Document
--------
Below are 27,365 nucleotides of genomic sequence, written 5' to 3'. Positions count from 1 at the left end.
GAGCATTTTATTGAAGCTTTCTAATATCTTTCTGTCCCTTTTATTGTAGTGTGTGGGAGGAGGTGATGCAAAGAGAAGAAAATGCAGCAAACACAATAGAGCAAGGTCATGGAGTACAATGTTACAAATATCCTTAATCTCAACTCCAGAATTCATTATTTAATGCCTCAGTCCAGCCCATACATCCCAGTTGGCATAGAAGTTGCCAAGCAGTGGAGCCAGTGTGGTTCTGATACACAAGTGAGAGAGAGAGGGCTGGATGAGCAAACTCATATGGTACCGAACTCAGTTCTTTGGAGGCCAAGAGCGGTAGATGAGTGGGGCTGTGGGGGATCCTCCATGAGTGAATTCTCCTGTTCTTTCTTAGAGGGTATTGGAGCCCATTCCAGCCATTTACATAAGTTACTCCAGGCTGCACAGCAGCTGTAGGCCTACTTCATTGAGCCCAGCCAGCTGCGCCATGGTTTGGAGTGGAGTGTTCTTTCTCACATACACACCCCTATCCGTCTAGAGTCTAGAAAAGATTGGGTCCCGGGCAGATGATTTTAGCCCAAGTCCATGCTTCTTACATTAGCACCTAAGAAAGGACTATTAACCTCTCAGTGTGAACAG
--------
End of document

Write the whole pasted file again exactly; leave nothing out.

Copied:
Below are 27,365 nucleotides of genomic sequence, written 5' to 3'. Positions count from 1 at the left end.
GAGCATTTTATTGAAGCTTTCTAATATCTTTCTGTCCCTTTTATTGTAGTGTGTGGGAGGAGGTGATGCAAAGAGAAGAAAATGCAGCAAACACAATAGAGCAAGGTCATGGAGTACAATGTTACAAATATCCTTAATCTCAACTCCAGAATTCATTATTTAATGCCTCAGTCCAGCCCATACATCCCAGTTGGCATAGAAGTTGCCAAGCAGTGGAGCCAGTGTGGTTCTGATACACAAGTGAGAGAGAGAGGGCTGGATGAGCAAACTCATATGGTACCGAACTCAGTTCTTTGGAGGCCAAGAGCGGTAGATGAGTGGGGCTGTGGGGGATCCTCCATGAGTGAATTCTCCTGTTCTTTCTTAGAGGGTATTGGAGCCCATTCCAGCCATTTACATAAGTTACTCCAGGCTGCACAGCAGCTGTAGGCCTACTTCATTGAGCCCAGCCAGCTGCGCCATGGTTTGGAGTGGAGTGTTCTTTCTCACATACACACCCCTATCCGTCTAGAGTCTAGAAAAGATTGGGTCCCGGGCAGATGATTTTAGCCCAAGTCCATGCTTCTTACATTAGCACCTAAGAAAGGACTATTAACCTCTCAGTGTGAACAG